A View From the Bridge

Clarity, Perspective, and Tragedy in A View from the Bridge 11th Grade

Arthur Miller wrote A View from the Bridge, a work set in the late 1940s, as he became interested in the Italian immigration at the Brooklyn docks. Fascinated by the life of Pete Panto, a longshoreman who challenged the work of the Mafia, Miller wrote the play in the form of a Greek tragedy, of which Alfieri is the chorus. Annoyed by critics not capturing “the real and inner theme of the play,” Alfieri acts as an impartial, omniscient figure who helps us to fully understand the tragic demise of Eddie at the hands of the corrupt Italian-American society, “a bridge between the old and new worlds” (Stephen Marino).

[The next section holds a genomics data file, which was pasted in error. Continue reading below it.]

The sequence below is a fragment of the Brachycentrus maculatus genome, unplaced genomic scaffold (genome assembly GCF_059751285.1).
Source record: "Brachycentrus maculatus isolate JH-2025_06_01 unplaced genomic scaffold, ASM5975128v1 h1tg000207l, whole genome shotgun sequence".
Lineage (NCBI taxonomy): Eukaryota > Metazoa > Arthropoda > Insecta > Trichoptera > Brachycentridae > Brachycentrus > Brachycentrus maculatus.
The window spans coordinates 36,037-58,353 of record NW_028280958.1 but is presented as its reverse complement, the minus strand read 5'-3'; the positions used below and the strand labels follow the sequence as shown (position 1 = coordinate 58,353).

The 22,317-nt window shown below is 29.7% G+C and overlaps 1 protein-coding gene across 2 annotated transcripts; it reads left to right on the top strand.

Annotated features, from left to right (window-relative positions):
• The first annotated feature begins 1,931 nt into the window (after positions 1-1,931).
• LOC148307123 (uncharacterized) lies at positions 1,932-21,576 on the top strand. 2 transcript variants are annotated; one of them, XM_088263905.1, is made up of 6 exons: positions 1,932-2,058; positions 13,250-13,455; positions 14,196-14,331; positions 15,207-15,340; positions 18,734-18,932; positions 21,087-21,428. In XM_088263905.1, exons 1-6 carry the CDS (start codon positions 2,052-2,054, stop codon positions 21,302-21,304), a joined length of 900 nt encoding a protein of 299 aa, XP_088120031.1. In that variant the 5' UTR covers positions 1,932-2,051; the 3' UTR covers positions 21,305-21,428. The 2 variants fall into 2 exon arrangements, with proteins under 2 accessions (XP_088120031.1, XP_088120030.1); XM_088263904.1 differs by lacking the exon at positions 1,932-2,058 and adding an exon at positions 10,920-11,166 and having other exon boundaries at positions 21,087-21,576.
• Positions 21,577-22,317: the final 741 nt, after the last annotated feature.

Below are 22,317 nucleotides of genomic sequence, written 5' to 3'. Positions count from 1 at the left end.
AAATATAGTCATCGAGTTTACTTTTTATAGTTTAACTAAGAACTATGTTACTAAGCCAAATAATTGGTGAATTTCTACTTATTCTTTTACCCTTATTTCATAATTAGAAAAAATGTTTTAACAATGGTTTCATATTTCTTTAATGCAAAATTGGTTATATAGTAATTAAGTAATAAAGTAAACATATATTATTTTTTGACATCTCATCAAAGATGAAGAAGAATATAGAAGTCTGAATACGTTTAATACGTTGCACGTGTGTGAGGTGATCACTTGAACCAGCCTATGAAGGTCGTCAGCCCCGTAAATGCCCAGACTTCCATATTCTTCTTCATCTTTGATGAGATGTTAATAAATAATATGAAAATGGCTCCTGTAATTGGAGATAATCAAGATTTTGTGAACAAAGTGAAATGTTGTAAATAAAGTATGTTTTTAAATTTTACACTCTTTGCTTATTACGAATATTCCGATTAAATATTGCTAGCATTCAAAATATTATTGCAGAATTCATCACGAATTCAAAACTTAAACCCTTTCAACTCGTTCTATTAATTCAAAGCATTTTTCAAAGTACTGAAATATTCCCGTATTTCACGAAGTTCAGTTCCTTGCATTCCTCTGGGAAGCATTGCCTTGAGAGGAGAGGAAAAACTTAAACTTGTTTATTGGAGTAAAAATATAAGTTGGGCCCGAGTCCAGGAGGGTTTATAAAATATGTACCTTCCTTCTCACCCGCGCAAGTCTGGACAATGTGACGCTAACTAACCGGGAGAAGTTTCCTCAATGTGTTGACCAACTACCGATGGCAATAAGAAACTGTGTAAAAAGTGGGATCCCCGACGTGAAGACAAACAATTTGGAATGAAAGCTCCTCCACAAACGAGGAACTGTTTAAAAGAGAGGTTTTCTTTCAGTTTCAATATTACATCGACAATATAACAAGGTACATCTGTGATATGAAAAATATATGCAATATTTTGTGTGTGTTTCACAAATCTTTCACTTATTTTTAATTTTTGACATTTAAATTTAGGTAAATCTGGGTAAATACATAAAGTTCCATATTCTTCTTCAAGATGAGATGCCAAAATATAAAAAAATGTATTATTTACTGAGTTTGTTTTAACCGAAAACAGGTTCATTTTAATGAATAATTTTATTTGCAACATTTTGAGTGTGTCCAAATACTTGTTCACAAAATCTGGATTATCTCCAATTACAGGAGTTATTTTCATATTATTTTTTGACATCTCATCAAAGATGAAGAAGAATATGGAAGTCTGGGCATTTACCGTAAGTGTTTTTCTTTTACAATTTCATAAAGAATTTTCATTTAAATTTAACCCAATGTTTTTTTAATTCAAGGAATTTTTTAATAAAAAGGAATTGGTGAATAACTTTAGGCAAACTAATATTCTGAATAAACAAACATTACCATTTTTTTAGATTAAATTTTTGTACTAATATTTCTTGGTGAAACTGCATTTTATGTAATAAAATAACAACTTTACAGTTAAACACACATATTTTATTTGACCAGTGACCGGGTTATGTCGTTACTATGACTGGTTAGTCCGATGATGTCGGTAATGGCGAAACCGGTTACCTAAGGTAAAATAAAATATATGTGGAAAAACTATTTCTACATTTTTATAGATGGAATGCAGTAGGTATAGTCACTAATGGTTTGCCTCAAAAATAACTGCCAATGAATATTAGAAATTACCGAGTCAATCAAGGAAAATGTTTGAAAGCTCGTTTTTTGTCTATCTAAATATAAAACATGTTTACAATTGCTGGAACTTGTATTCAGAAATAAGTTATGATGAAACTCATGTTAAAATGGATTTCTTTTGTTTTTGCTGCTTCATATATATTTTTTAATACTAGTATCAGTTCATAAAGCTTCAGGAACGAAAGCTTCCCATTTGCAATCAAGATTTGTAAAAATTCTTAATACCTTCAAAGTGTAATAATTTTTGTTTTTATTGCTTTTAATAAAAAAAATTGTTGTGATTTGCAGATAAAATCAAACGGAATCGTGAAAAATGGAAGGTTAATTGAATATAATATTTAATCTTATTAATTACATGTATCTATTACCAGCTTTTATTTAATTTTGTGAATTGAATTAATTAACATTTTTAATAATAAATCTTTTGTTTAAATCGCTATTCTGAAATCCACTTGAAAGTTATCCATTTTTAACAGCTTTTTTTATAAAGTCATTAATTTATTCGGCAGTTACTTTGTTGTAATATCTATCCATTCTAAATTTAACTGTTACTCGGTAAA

Miller positions Alfieri as the chorus in this play, which adheres to Aristotle's classic tragic structure. Under Aristotle's scheme, that there should be a protagonist who suffers from a “tragic flaw” and hence falls from his earlier high status, a fall which “should come about as the result, not of vice, but of some great error or frailty in the character”; in Miller’s case, Eddie falls due to his obsession with Catherine and with his own dignity. In terms of the chorus, Aristotle argues that “it should be an integral part of the whole,” contributing to the actual play, not simply providing “mere interludes.” And so...

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